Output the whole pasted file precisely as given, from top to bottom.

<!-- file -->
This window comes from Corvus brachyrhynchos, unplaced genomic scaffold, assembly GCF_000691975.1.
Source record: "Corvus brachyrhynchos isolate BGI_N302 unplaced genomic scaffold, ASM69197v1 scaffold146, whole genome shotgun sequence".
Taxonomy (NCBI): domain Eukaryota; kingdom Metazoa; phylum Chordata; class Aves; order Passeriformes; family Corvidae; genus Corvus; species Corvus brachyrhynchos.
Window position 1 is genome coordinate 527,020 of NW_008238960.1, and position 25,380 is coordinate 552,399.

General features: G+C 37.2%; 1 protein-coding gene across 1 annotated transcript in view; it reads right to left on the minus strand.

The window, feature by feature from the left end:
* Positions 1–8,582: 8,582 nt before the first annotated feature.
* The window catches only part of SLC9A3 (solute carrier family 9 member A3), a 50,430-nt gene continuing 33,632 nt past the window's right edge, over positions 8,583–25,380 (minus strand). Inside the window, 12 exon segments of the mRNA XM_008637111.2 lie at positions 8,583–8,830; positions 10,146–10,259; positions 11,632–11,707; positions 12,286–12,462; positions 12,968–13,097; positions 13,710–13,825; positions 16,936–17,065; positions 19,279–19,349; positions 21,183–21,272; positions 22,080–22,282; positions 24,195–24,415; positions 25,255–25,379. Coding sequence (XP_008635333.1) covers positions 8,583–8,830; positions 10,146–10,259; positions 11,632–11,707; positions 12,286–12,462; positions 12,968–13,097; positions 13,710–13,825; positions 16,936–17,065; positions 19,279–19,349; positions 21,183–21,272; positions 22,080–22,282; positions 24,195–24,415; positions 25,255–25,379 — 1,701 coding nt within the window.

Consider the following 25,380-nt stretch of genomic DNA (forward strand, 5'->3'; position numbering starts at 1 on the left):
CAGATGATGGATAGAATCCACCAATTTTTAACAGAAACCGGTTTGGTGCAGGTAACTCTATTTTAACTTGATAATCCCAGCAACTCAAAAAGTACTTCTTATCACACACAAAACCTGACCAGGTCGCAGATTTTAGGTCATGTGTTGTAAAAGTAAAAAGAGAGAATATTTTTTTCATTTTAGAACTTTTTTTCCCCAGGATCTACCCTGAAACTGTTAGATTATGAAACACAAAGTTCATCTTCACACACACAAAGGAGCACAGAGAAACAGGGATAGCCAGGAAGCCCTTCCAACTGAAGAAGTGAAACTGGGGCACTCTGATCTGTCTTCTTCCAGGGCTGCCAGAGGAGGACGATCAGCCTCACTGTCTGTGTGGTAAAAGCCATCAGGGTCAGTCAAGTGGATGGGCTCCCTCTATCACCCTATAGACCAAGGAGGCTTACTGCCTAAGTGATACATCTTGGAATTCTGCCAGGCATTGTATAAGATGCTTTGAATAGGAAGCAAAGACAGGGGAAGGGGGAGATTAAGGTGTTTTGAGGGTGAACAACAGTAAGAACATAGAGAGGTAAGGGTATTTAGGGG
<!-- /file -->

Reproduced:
This window comes from Corvus brachyrhynchos, unplaced genomic scaffold, assembly GCF_000691975.1.
Source record: "Corvus brachyrhynchos isolate BGI_N302 unplaced genomic scaffold, ASM69197v1 scaffold146, whole genome shotgun sequence".
Taxonomy (NCBI): domain Eukaryota; kingdom Metazoa; phylum Chordata; class Aves; order Passeriformes; family Corvidae; genus Corvus; species Corvus brachyrhynchos.
Window position 1 is genome coordinate 527,020 of NW_008238960.1, and position 25,380 is coordinate 552,399.

General features: G+C 37.2%; 1 protein-coding gene across 1 annotated transcript in view; it reads right to left on the minus strand.

The window, feature by feature from the left end:
* Positions 1–8,582: 8,582 nt before the first annotated feature.
* The window catches only part of SLC9A3 (solute carrier family 9 member A3), a 50,430-nt gene continuing 33,632 nt past the window's right edge, over positions 8,583–25,380 (minus strand). Inside the window, 12 exon segments of the mRNA XM_008637111.2 lie at positions 8,583–8,830; positions 10,146–10,259; positions 11,632–11,707; positions 12,286–12,462; positions 12,968–13,097; positions 13,710–13,825; positions 16,936–17,065; positions 19,279–19,349; positions 21,183–21,272; positions 22,080–22,282; positions 24,195–24,415; positions 25,255–25,379. Coding sequence (XP_008635333.1) covers positions 8,583–8,830; positions 10,146–10,259; positions 11,632–11,707; positions 12,286–12,462; positions 12,968–13,097; positions 13,710–13,825; positions 16,936–17,065; positions 19,279–19,349; positions 21,183–21,272; positions 22,080–22,282; positions 24,195–24,415; positions 25,255–25,379 — 1,701 coding nt within the window.

Consider the following 25,380-nt stretch of genomic DNA (forward strand, 5'->3'; position numbering starts at 1 on the left):
CAGATGATGGATAGAATCCACCAATTTTTAACAGAAACCGGTTTGGTGCAGGTAACTCTATTTTAACTTGATAATCCCAGCAACTCAAAAAGTACTTCTTATCACACACAAAACCTGACCAGGTCGCAGATTTTAGGTCATGTGTTGTAAAAGTAAAAAGAGAGAATATTTTTTTCATTTTAGAACTTTTTTTCCCCAGGATCTACCCTGAAACTGTTAGATTATGAAACACAAAGTTCATCTTCACACACACAAAGGAGCACAGAGAAACAGGGATAGCCAGGAAGCCCTTCCAACTGAAGAAGTGAAACTGGGGCACTCTGATCTGTCTTCTTCCAGGGCTGCCAGAGGAGGACGATCAGCCTCACTGTCTGTGTGGTAAAAGCCATCAGGGTCAGTCAAGTGGATGGGCTCCCTCTATCACCCTATAGACCAAGGAGGCTTACTGCCTAAGTGATACATCTTGGAATTCTGCCAGGCATTGTATAAGATGCTTTGAATAGGAAGCAAAGACAGGGGAAGGGGGAGATTAAGGTGTTTTGAGGGTGAACAACAGTAAGAACATAGAGAGGTAAGGGTATTTAGGGG